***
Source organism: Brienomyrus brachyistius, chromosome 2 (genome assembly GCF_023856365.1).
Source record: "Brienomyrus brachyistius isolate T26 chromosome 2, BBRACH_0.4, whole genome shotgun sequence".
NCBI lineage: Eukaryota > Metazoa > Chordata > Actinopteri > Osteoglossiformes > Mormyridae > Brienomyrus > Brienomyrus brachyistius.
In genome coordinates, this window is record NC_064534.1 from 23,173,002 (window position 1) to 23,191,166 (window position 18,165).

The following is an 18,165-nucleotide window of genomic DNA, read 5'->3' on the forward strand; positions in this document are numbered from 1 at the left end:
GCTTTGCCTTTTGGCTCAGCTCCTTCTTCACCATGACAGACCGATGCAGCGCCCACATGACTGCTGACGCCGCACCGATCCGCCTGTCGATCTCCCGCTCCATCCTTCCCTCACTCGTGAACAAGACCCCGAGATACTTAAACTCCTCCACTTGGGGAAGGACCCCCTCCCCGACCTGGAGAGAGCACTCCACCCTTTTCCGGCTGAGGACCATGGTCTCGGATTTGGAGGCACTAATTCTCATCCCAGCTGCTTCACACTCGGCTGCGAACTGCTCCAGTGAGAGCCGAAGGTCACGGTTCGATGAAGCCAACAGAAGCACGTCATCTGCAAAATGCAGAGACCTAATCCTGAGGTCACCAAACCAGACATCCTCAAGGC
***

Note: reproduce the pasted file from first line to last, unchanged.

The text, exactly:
Source organism: Brienomyrus brachyistius, chromosome 2 (genome assembly GCF_023856365.1).
Source record: "Brienomyrus brachyistius isolate T26 chromosome 2, BBRACH_0.4, whole genome shotgun sequence".
NCBI lineage: Eukaryota > Metazoa > Chordata > Actinopteri > Osteoglossiformes > Mormyridae > Brienomyrus > Brienomyrus brachyistius.
In genome coordinates, this window is record NC_064534.1 from 23,173,002 (window position 1) to 23,191,166 (window position 18,165).

The following is an 18,165-nucleotide window of genomic DNA, read 5'->3' on the forward strand; positions in this document are numbered from 1 at the left end:
GCTTTGCCTTTTGGCTCAGCTCCTTCTTCACCATGACAGACCGATGCAGCGCCCACATGACTGCTGACGCCGCACCGATCCGCCTGTCGATCTCCCGCTCCATCCTTCCCTCACTCGTGAACAAGACCCCGAGATACTTAAACTCCTCCACTTGGGGAAGGACCCCCTCCCCGACCTGGAGAGAGCACTCCACCCTTTTCCGGCTGAGGACCATGGTCTCGGATTTGGAGGCACTAATTCTCATCCCAGCTGCTTCACACTCGGCTGCGAACTGCTCCAGTGAGAGCCGAAGGTCACGGTTCGATGAAGCCAACAGAAGCACGTCATCTGCAAAATGCAGAGACCTAATCCTGAGGTCACCAAACCAGACATCCTCAAGGC